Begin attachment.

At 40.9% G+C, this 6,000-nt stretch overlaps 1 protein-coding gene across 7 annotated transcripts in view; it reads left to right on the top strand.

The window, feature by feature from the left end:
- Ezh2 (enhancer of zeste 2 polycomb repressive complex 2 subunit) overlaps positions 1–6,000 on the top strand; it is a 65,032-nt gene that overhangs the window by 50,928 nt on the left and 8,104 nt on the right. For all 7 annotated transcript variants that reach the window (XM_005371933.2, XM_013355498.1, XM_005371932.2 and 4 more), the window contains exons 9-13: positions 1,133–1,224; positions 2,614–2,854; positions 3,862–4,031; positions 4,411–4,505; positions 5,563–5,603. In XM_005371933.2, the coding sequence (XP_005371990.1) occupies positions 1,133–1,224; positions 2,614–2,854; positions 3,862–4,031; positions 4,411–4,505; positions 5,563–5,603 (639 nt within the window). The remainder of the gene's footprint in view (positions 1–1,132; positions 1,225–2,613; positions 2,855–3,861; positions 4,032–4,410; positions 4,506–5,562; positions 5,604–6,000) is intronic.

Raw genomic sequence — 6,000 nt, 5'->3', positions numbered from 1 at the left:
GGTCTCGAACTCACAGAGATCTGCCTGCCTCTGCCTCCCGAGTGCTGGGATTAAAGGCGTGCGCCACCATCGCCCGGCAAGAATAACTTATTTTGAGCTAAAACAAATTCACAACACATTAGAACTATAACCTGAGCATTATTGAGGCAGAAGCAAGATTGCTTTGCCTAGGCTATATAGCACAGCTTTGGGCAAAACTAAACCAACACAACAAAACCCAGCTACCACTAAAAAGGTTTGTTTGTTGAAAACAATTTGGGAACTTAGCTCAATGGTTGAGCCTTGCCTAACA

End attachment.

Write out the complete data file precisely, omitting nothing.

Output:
At 40.9% G+C, this 6,000-nt stretch overlaps 1 protein-coding gene across 7 annotated transcripts in view; it reads left to right on the top strand.

The window, feature by feature from the left end:
- Ezh2 (enhancer of zeste 2 polycomb repressive complex 2 subunit) overlaps positions 1–6,000 on the top strand; it is a 65,032-nt gene that overhangs the window by 50,928 nt on the left and 8,104 nt on the right. For all 7 annotated transcript variants that reach the window (XM_005371933.2, XM_013355498.1, XM_005371932.2 and 4 more), the window contains exons 9-13: positions 1,133–1,224; positions 2,614–2,854; positions 3,862–4,031; positions 4,411–4,505; positions 5,563–5,603. In XM_005371933.2, the coding sequence (XP_005371990.1) occupies positions 1,133–1,224; positions 2,614–2,854; positions 3,862–4,031; positions 4,411–4,505; positions 5,563–5,603 (639 nt within the window). The remainder of the gene's footprint in view (positions 1–1,132; positions 1,225–2,613; positions 2,855–3,861; positions 4,032–4,410; positions 4,506–5,562; positions 5,604–6,000) is intronic.

Raw genomic sequence — 6,000 nt, 5'->3', positions numbered from 1 at the left:
GGTCTCGAACTCACAGAGATCTGCCTGCCTCTGCCTCCCGAGTGCTGGGATTAAAGGCGTGCGCCACCATCGCCCGGCAAGAATAACTTATTTTGAGCTAAAACAAATTCACAACACATTAGAACTATAACCTGAGCATTATTGAGGCAGAAGCAAGATTGCTTTGCCTAGGCTATATAGCACAGCTTTGGGCAAAACTAAACCAACACAACAAAACCCAGCTACCACTAAAAAGGTTTGTTTGTTGAAAACAATTTGGGAACTTAGCTCAATGGTTGAGCCTTGCCTAACA